Coyotes pose increasing threat to pets | SierraSun.com

Coyotes pose increasing threat to pets

Renee Shadforth

Each week new signs line the mailboxes in Tahoe Donner: Lost. Black cat with golden eyes. Answers to “Max.”

And each week, people at Town of Truckee Animal Control and the Humane Society of Truckee-Tahoe get calls about missing pets. Although they have no way of knowing where the pets end up most of the time, they can only assume many of the cats and dogs were taken by coyotes.

“It’s all over Truckee – not just Tahoe Donner,” said Carol Merjil, the cat adoption coordinator for the Humane Society. “It’s not just at night either. You see lost cat signs all over the place. But you can’t blame the coyotes, it’s their livelihood.”

Problems with coyotes begin when people feed them either deliberately or inadvertently, according to the California Department of Fish and Game. When humans feed the dog-like animal, it loses its natural fear of people and it becomes bold and, sometimes, aggressive. This is when coyotes start attacking pets, Fish and Game officials say.

As Tahoe becomes more populated, coyotes have become more bold. People hiking in the Martis Valley and at Prosser Reservoir have reported coyotes coming right up to them and their pets. The Humane Society suggests carrying a short leash to keep pets under control.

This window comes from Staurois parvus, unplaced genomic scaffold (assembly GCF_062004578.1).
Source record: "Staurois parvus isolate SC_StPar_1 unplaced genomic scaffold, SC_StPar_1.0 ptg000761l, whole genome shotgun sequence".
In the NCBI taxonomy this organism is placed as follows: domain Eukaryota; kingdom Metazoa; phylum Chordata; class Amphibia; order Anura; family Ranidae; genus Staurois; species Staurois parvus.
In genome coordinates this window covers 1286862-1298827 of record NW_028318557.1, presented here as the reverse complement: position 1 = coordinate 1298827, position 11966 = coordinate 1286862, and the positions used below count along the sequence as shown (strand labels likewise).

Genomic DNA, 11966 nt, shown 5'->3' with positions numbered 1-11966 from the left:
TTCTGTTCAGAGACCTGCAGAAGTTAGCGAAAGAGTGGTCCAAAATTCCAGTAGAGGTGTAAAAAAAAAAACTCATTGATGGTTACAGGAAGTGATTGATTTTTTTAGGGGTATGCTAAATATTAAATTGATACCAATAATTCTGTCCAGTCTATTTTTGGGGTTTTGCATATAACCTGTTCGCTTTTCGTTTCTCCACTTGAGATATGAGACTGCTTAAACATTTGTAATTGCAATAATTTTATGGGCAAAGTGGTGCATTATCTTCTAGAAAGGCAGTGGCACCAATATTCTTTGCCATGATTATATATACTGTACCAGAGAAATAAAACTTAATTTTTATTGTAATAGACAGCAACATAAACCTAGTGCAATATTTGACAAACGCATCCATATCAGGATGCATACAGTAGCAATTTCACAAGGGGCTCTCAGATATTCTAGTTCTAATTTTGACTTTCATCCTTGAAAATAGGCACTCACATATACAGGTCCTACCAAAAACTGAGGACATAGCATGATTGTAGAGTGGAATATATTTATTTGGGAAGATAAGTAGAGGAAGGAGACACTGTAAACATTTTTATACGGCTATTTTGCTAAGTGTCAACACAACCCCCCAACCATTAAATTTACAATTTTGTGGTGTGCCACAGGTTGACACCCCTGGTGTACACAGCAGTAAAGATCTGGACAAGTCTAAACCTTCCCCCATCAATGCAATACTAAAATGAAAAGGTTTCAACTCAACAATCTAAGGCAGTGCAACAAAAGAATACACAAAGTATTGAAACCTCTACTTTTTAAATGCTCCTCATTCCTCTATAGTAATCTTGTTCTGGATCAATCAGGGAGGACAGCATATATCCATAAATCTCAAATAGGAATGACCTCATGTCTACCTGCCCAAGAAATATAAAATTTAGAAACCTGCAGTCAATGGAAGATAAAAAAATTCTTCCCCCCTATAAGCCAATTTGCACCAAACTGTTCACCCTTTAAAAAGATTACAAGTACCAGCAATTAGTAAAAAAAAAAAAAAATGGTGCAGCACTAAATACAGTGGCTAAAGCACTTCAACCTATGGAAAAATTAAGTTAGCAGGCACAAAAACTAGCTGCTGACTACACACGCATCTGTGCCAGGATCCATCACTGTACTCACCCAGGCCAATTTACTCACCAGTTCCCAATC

Coyotes have also become more bold in neighborhoods, said Karen Odmark, dog adoption coordinator for the Humane Society

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“I’ve been hearing a lot of people say coyotes are coming right up to their homes,” Odmark said. “There’s one lady in Tahoe Donner who lost two [Australian] shepherds in two months.”

Many people in Tahoe allow their pets to have free reign outside of the home while they’re at work, or they leave their dogs tied out, Odmark said.

“Then they’re defenseless,” she added.

Allowing dogs to wander the streets leaves them open to many dangers, including other wildlife, traffic and confrontations with other pets.

“When we adopt out pets, we tell people to keep their pets inside,” Merjil said. “And if they must let their pets outside, we tell them to supervise.”

How to protect your pets

— Keep pets indoors while you’re gone during the day and at night. Give them toys and things to chew to keep them busy.

— Companies have designed pet fence-in systems, so pets can remain outside and protected.

— If coyotes are frequenting your neighborhood, let them know they’re not welcome. Make loud noises, throw rocks or spray them with a garden hose.

— If a coyote problem persists, contact Town of Truckee Animal Control or the California Department of Fish and Game.

— For more information, check out http://www.395.com/generalinfo/coyote.shtml.

Information comes from “Living with Coyotes,” by the California Department of Fish and Game and the Humane Society.